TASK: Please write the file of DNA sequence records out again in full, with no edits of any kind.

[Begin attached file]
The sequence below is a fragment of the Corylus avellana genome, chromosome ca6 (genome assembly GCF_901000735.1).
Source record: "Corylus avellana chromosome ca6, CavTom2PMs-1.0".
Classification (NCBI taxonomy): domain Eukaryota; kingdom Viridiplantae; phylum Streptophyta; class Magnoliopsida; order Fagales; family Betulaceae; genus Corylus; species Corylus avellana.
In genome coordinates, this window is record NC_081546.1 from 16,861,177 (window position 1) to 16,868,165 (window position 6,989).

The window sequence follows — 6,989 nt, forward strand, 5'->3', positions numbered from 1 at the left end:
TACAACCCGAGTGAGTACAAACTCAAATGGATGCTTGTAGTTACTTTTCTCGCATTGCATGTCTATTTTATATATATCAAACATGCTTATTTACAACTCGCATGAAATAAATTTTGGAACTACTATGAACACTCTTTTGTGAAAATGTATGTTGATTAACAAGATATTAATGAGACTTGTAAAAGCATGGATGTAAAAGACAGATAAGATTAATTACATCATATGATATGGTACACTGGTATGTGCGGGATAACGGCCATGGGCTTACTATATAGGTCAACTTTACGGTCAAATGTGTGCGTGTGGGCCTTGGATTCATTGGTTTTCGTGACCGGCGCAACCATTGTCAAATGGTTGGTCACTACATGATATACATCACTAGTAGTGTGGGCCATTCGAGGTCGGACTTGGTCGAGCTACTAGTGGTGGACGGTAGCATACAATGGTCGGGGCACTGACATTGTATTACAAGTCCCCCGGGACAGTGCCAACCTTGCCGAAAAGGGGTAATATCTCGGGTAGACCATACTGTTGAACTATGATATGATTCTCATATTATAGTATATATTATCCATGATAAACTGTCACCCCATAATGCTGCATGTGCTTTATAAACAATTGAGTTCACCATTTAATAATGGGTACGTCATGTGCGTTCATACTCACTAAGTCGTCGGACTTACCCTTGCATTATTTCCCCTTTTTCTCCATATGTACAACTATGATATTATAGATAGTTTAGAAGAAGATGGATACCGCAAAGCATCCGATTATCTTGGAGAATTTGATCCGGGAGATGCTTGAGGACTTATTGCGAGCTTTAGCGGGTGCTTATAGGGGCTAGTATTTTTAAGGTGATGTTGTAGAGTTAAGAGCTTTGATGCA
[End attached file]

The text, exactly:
The sequence below is a fragment of the Corylus avellana genome, chromosome ca6 (genome assembly GCF_901000735.1).
Source record: "Corylus avellana chromosome ca6, CavTom2PMs-1.0".
Classification (NCBI taxonomy): domain Eukaryota; kingdom Viridiplantae; phylum Streptophyta; class Magnoliopsida; order Fagales; family Betulaceae; genus Corylus; species Corylus avellana.
In genome coordinates, this window is record NC_081546.1 from 16,861,177 (window position 1) to 16,868,165 (window position 6,989).

The window sequence follows — 6,989 nt, forward strand, 5'->3', positions numbered from 1 at the left end:
TACAACCCGAGTGAGTACAAACTCAAATGGATGCTTGTAGTTACTTTTCTCGCATTGCATGTCTATTTTATATATATCAAACATGCTTATTTACAACTCGCATGAAATAAATTTTGGAACTACTATGAACACTCTTTTGTGAAAATGTATGTTGATTAACAAGATATTAATGAGACTTGTAAAAGCATGGATGTAAAAGACAGATAAGATTAATTACATCATATGATATGGTACACTGGTATGTGCGGGATAACGGCCATGGGCTTACTATATAGGTCAACTTTACGGTCAAATGTGTGCGTGTGGGCCTTGGATTCATTGGTTTTCGTGACCGGCGCAACCATTGTCAAATGGTTGGTCACTACATGATATACATCACTAGTAGTGTGGGCCATTCGAGGTCGGACTTGGTCGAGCTACTAGTGGTGGACGGTAGCATACAATGGTCGGGGCACTGACATTGTATTACAAGTCCCCCGGGACAGTGCCAACCTTGCCGAAAAGGGGTAATATCTCGGGTAGACCATACTGTTGAACTATGATATGATTCTCATATTATAGTATATATTATCCATGATAAACTGTCACCCCATAATGCTGCATGTGCTTTATAAACAATTGAGTTCACCATTTAATAATGGGTACGTCATGTGCGTTCATACTCACTAAGTCGTCGGACTTACCCTTGCATTATTTCCCCTTTTTCTCCATATGTACAACTATGATATTATAGATAGTTTAGAAGAAGATGGATACCGCAAAGCATCCGATTATCTTGGAGAATTTGATCCGGGAGATGCTTGAGGACTTATTGCGAGCTTTAGCGGGTGCTTATAGGGGCTAGTATTTTTAAGGTGATGTTGTAGAGTTAAGAGCTTTGATGCA